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Even while it might be hilarious, the mix of a racetrack and an SUV always seems improbable. As it circles Silverstone’s 1.1-mile Stowe circuit for high-performance testing, the prototype version of the Aston Martin DBX 707 demonstrates both points. Before my ride, I had the opportunity to ride shotgun with CEO Tobias Moers, who demonstrated that the 707 is capable of destroying Stowe’s short straights with a wave of V-8 fury, as well as creating some spectacular angles of power oversteer.
Moers, on the other hand, is more interested in demonstrating the new DBX’s low-speed ride than in shredding tires, leaving the test track to tour Silverstone’s uneven access roads to demonstrate that the firmer suspension settings haven’t come at the sacrifice of compliance. New top mounts and strengthened geometry at the front, with slightly softer dampers at the rear to increase traction, are among the suspension adjustments. "The automobile can’t be too aggressive," he adds, demonstrating his point by navigating near potholes. "That would be disastrous." Moers can’t be accused of not being a hands-on leader.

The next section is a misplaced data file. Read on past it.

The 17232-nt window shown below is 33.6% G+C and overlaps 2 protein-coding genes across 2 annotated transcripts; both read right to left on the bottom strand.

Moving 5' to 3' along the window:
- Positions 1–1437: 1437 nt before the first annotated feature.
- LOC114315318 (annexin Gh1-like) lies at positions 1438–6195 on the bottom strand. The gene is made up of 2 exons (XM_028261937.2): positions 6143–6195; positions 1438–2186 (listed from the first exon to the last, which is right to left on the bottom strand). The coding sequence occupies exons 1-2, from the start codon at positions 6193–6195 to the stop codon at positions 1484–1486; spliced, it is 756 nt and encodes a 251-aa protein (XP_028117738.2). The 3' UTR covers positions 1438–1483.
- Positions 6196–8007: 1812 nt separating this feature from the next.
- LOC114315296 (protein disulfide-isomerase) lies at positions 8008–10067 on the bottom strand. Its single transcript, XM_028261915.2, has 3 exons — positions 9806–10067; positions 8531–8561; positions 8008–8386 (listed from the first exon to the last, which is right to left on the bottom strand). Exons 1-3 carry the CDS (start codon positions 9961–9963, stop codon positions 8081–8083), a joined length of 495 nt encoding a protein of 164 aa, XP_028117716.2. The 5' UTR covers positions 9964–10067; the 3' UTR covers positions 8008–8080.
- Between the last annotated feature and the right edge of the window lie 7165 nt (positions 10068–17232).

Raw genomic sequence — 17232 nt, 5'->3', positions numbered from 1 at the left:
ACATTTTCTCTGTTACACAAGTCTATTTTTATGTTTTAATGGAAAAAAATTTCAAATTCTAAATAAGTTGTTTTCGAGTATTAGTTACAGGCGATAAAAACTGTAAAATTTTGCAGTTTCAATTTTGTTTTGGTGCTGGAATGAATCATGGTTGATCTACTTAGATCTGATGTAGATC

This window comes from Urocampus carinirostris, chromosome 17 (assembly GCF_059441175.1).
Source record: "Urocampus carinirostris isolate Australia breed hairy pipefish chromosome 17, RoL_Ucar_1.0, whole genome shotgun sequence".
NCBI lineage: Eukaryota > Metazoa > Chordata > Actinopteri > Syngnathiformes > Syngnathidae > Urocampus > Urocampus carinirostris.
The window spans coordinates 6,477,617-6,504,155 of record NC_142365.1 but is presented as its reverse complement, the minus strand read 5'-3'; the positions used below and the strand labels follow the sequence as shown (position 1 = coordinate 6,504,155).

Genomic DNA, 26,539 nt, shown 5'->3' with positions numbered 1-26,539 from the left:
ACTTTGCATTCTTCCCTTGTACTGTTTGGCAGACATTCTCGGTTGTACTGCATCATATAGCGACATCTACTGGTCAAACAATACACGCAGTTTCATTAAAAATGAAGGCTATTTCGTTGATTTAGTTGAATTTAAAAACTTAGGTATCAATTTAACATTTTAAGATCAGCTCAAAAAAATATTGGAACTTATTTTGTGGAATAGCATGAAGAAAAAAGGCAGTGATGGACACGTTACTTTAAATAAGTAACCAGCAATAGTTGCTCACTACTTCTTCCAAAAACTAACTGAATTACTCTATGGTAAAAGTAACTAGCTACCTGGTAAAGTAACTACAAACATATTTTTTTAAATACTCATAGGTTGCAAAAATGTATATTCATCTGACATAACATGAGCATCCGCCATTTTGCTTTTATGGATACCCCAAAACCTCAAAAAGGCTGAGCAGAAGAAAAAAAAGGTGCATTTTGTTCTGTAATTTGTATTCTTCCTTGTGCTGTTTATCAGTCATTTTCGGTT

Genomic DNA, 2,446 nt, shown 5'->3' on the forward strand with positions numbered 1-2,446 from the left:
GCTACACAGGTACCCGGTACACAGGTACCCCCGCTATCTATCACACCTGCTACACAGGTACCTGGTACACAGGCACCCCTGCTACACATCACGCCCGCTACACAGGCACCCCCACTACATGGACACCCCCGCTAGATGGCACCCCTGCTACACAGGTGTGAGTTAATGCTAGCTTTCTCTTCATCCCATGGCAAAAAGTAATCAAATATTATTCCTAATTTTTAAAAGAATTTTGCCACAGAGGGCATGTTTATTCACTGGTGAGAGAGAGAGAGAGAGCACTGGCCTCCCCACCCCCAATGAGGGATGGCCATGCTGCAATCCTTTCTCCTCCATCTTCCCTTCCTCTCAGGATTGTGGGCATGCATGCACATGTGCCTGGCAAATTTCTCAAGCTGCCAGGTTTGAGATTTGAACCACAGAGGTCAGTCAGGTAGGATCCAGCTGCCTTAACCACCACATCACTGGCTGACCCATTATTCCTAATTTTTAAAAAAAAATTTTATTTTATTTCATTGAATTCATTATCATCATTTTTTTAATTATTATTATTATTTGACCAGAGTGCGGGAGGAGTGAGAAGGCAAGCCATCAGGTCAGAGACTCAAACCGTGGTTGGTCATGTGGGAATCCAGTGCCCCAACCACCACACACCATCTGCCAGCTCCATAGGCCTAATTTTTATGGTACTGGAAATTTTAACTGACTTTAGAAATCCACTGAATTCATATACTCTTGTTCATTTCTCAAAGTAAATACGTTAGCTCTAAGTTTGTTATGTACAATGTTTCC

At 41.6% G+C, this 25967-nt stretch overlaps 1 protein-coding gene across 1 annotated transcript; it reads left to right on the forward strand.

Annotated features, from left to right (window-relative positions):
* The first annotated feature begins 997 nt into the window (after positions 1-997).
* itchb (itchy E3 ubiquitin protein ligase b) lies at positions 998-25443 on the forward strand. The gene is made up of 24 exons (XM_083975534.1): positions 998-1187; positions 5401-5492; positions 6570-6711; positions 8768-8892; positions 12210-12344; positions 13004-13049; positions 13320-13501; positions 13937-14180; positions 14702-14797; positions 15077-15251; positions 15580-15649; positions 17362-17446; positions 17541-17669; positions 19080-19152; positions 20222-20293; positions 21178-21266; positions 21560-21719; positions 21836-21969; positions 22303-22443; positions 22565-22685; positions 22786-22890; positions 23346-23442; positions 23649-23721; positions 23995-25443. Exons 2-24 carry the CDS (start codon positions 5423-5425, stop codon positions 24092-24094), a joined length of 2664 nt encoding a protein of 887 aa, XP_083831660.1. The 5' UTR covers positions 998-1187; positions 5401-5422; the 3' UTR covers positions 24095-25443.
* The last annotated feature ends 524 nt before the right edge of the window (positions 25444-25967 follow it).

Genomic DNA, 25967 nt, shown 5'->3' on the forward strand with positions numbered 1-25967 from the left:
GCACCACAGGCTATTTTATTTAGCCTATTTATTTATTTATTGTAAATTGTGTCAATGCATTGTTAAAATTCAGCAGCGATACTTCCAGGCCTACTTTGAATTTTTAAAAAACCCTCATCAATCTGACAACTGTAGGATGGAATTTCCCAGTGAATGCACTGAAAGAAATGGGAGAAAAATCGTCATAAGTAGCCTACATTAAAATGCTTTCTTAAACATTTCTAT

Despite a starting price of $235,086 (almost $50,000 more than the normal DBX), Aston Martin expects the 707 to account for more than half of the DBX’s sales volume. However, while the standard DBX provides an impressively Aston-like driving experience, it isn’t near the top of its incredibly fast segment in terms of raw performance. The 707 is poised to correct that problem in a big way. Don’t be shocked if the production model proves to be the quickest SUV ever.